To prepare for the film, Michael posted a message on his website asking people to send him their healthcare stories. The response was overwhelming. "I got over 25,000 letters from people. People who were dying. And I just thought … people are going to die while we're making this film," he says. "Twelve thousand babies this year are going to die because they didn't have health insurance, whereas if they were in Germany or France or another country, they'd live. … And the only reason that they're dying is because they're an American? I just think there's something wrong with that."
So Michael decided to visit three countries with socialized medicine—Canada, Britain and France. The government—not insurance companies—assumes all healthcare costs for its citizens.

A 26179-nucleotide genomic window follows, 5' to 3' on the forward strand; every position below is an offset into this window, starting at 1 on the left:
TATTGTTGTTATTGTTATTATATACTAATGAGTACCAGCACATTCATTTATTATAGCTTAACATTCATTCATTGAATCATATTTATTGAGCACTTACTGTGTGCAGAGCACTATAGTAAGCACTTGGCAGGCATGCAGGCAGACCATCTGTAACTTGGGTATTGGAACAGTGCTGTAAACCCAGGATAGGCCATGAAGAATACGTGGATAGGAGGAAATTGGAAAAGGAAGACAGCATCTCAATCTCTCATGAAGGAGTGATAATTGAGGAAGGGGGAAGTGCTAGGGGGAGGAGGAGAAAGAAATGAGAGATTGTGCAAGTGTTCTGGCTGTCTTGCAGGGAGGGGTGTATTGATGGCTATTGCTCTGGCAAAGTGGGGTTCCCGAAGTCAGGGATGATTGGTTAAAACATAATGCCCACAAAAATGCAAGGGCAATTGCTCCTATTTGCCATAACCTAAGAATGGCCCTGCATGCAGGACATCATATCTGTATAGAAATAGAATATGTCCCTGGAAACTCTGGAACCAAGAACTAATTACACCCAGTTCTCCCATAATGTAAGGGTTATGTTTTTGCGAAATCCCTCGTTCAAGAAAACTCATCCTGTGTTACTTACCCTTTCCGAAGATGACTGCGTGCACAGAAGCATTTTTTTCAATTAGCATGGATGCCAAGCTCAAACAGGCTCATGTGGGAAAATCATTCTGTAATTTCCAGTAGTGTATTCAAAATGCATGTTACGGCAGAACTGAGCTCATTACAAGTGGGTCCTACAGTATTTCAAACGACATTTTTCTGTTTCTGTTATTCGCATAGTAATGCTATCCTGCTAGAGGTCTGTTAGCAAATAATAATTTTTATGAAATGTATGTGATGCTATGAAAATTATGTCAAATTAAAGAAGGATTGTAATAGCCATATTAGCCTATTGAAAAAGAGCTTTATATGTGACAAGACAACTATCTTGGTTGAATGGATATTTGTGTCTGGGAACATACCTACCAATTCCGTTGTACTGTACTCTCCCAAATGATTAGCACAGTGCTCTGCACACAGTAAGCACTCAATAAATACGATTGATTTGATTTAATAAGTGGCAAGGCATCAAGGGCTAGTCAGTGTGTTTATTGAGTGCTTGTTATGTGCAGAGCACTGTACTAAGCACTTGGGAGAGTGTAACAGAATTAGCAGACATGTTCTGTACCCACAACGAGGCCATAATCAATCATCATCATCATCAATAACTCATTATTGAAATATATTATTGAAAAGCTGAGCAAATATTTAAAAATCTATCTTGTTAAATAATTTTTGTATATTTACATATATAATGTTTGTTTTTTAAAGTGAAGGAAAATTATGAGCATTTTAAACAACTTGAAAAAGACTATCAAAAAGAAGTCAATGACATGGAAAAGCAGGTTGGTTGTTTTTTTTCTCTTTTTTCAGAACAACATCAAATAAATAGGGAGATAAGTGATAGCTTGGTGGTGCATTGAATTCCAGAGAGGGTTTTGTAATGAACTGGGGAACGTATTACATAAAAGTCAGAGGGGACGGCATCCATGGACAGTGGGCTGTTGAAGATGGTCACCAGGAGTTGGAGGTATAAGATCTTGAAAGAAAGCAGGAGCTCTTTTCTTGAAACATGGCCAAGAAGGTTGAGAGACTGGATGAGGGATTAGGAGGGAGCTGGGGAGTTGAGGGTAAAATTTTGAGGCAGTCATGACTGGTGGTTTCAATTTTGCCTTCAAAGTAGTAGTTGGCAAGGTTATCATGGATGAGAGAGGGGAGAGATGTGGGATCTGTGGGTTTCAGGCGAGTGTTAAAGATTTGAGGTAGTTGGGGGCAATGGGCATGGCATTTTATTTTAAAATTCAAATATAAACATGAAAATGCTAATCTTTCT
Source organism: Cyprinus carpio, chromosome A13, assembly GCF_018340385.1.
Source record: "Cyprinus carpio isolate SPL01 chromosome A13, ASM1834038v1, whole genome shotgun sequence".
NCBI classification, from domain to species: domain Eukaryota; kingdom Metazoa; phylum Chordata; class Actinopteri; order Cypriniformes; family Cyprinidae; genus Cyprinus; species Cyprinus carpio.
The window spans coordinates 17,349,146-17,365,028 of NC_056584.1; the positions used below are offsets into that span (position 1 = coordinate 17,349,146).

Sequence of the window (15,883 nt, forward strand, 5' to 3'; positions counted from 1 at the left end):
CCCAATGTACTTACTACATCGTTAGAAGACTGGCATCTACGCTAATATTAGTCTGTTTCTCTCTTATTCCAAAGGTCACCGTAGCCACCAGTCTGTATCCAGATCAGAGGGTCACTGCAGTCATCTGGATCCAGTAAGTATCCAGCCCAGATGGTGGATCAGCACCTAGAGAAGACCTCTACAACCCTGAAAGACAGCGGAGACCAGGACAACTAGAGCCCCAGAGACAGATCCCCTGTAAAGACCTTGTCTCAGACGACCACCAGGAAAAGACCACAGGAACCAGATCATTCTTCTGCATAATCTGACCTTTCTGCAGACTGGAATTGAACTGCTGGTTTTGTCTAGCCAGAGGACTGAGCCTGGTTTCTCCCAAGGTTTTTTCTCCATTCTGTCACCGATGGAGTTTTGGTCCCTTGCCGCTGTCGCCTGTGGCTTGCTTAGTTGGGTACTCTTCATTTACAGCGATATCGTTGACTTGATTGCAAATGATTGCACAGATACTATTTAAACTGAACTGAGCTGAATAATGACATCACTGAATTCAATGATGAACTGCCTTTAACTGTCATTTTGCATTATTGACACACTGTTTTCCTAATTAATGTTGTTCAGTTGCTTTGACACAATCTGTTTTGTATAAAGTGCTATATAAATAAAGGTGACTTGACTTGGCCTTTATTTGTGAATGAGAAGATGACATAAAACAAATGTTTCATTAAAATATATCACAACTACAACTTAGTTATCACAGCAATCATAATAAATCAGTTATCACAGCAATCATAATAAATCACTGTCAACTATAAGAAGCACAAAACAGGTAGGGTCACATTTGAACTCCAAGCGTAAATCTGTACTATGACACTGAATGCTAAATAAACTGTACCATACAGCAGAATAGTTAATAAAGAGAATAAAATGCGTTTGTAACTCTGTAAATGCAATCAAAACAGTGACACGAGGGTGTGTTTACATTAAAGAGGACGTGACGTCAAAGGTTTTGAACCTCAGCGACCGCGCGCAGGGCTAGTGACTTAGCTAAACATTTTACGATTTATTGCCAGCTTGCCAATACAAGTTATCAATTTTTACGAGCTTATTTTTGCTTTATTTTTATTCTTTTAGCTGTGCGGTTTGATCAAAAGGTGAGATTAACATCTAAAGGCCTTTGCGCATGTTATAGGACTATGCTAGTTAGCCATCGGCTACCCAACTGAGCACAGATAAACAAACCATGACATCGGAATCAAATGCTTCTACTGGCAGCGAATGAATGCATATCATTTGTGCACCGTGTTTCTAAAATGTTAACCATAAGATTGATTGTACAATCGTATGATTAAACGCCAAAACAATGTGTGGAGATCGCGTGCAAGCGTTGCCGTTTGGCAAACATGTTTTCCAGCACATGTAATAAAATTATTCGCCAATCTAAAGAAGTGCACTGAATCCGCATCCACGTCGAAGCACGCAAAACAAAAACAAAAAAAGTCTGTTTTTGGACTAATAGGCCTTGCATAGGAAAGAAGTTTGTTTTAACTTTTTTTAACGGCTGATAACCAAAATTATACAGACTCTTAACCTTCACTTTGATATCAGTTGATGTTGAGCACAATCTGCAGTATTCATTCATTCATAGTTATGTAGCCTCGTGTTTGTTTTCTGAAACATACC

And, while some people think that having socialized medicine is un-American, Michael says we already have similar government-funded institutions in this country, such as fire departments, police departments and public schools. "We don't expect the fire department to turn a profit. It would be an appalling thought," Michael says. "And the reason we don't is because it's a life and death issue. Well, healthcare is a life and death issue. And that's why turning a profit…that has to be removed from the system."
To fix the system, Michael says our country needs to start thinking like other Western countries. "They think about the we. Not the me," he says. "They think, 'We're all in the same boat, and we sink or swim together.' And if too many people fall out of the boat, something happens to the boat."